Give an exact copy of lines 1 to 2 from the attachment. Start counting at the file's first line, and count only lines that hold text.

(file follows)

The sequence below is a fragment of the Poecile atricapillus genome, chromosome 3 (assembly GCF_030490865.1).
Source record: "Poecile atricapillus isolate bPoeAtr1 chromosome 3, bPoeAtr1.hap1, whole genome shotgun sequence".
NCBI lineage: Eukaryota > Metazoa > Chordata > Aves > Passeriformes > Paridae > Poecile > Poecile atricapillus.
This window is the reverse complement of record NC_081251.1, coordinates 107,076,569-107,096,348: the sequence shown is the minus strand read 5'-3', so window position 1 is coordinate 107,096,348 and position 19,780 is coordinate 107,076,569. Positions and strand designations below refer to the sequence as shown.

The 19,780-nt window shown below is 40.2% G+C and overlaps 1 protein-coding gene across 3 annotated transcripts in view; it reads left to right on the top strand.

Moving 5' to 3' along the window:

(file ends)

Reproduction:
The sequence below is a fragment of the Poecile atricapillus genome, chromosome 3 (assembly GCF_030490865.1).
Source record: "Poecile atricapillus isolate bPoeAtr1 chromosome 3, bPoeAtr1.hap1, whole genome shotgun sequence".